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The Radical Enlightenment of Solomon Maimon: Judaism, Heresy, and Philosophy (review)

The Radical Enlightenment of Solomon Maimon: Judaism, Heresy, and Philosophy (review) At the start of his analysis of modern Judaism and Kabbalah's role in it, Dan offers a startling insight. He contends that both sectors of ultra-Orthodoxy, the Hasidim and their opponents, i.e. the Mitnagdim, are rooted in the Kabbalah. "While the Opponents are essentially loyal to the Lurianic kabbalistic concepts, the Hasidim introduced some new concepts, especially concerning mystical leadership and messianism" (p. 93). In his overview of Hasidism, Dan naturally focuses on the role of the Zaddik, the righteous spiritual leader of each Hasidic community. He contends that as such it is a "microreflection of the messianic theory of Nathan of Gaza" (p. 98). This also ties in well with his discussion of Chabad Hasidism's messianic fervor of the 1980s and 90s. Towards the end of his survey Dan addresses New Age spirituality. In a non-judgmental fashion he mentions the Center for the Study of Kabbalah founded by Rabbi Philip Berg and its widespread influence. He even notes that Madonna adopted the name Esther, "one of the kabbalistic appellations of the shekhinah, thus representing a physical union between the Virgin and the Jewish feminine divine power" (p. 110). It would also have been appropriate for Dan to http://www.deepdyve.com/assets/images/DeepDyve-Logo-lg.png Shofar: An Interdisciplinary Journal of Jewish Studies Purdue University Press

The Radical Enlightenment of Solomon Maimon: Judaism, Heresy, and Philosophy (review)

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Publisher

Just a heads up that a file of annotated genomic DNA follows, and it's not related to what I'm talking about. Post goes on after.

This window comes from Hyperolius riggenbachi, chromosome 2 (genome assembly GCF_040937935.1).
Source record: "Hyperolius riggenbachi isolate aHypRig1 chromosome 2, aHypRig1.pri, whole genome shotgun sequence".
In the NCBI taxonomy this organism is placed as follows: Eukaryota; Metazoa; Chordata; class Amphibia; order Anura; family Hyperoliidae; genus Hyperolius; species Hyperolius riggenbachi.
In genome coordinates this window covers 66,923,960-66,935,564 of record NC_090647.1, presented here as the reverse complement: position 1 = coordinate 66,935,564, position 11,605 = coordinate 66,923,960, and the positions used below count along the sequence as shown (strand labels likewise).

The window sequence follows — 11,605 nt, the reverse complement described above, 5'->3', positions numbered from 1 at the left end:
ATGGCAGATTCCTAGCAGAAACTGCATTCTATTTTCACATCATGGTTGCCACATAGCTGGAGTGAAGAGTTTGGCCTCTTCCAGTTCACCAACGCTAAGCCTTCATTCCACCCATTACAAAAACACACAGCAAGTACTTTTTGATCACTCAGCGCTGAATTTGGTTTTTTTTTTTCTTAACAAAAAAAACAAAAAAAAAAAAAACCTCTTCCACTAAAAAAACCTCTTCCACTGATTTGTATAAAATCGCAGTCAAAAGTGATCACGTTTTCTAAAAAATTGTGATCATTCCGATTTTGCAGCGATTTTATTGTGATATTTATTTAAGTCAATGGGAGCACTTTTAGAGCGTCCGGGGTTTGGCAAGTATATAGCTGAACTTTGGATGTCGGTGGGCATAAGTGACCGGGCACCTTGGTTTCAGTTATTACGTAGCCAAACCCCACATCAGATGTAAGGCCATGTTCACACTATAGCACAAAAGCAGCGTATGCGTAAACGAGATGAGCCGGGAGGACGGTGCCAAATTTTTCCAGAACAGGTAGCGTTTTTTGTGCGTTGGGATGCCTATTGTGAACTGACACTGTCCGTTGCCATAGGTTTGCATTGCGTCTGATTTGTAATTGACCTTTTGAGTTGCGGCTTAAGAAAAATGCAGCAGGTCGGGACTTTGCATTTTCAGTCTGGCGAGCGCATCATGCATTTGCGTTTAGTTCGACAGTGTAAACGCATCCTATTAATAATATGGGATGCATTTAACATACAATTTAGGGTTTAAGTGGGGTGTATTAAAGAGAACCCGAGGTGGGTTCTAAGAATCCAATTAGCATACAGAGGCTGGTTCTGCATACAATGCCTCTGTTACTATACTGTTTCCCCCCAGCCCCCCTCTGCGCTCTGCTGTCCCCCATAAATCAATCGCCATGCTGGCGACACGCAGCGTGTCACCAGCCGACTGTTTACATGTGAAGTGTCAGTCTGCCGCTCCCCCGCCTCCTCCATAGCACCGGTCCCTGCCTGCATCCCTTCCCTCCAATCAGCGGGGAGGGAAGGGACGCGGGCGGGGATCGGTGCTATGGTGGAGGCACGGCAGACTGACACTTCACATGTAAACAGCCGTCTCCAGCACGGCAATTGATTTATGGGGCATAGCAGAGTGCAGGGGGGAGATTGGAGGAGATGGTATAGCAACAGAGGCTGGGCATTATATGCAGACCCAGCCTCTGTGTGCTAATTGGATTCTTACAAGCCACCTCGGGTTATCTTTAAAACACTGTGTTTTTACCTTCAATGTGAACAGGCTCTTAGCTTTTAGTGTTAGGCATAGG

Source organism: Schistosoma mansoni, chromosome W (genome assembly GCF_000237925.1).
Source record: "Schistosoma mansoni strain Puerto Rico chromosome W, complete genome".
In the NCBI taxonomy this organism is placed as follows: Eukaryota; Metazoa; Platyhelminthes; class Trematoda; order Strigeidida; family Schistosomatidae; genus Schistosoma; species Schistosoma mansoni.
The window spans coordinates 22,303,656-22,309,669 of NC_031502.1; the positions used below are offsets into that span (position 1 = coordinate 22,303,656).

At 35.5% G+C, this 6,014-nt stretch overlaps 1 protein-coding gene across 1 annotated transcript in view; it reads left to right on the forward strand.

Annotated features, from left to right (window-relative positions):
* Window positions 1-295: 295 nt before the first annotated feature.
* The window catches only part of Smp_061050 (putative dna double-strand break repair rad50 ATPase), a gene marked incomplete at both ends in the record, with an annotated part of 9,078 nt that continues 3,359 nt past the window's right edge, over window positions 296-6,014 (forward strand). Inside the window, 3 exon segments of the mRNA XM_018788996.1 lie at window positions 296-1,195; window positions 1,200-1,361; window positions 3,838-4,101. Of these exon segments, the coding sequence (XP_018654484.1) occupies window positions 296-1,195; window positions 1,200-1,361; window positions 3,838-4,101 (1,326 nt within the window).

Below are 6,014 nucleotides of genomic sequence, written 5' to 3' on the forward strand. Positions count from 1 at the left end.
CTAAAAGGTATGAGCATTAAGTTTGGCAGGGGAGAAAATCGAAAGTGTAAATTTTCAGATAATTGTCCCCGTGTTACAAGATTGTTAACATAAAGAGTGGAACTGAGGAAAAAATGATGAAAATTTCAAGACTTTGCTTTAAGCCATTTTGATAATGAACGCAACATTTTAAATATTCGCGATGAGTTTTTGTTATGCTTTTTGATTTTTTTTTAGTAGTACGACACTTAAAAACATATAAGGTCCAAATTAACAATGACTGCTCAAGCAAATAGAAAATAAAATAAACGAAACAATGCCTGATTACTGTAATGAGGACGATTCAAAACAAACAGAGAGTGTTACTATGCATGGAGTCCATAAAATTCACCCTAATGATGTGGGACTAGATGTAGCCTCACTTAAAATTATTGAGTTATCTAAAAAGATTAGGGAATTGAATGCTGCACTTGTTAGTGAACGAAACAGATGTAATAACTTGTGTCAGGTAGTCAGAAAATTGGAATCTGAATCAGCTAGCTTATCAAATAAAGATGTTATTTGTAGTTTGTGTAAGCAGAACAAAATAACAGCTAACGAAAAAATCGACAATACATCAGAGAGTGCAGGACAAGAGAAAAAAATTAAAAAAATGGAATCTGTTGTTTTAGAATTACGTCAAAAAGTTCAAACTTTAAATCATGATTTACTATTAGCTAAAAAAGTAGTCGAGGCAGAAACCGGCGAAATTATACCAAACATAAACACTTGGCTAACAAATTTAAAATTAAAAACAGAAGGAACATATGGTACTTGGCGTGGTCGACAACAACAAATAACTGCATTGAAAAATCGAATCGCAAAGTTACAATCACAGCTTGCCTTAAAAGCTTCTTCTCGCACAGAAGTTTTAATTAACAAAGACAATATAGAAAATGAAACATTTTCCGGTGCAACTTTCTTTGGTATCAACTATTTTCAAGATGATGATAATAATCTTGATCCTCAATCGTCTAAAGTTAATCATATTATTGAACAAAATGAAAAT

Purdue University Press
Copyright
Copyright © 2008 Purdue University
ISSN
1534-5165
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Abstract

At the start of his analysis of modern Judaism and Kabbalah's role in it, Dan offers a startling insight. He contends that both sectors of ultra-Orthodoxy, the Hasidim and their opponents, i.e. the Mitnagdim, are rooted in the Kabbalah. "While the Opponents are essentially loyal to the Lurianic kabbalistic concepts, the Hasidim introduced some new concepts, especially concerning mystical leadership and messianism" (p. 93). In his overview of Hasidism, Dan naturally focuses on the role of the Zaddik, the righteous spiritual leader of each Hasidic community. He contends that as such it is a "microreflection of the messianic theory of Nathan of Gaza" (p. 98). This also ties in well with his discussion of Chabad Hasidism's messianic fervor of the 1980s and 90s. Towards the end of his survey Dan addresses New Age spirituality. In a non-judgmental fashion he mentions the Center for the Study of Kabbalah founded by Rabbi Philip Berg and its widespread influence. He even notes that Madonna adopted the name Esther, "one of the kabbalistic appellations of the shekhinah, thus representing a physical union between the Virgin and the Jewish feminine divine power" (p. 110). It would also have been appropriate for Dan to

Journal

Shofar: An Interdisciplinary Journal of Jewish StudiesPurdue University Press

Published: Feb 13, 2009

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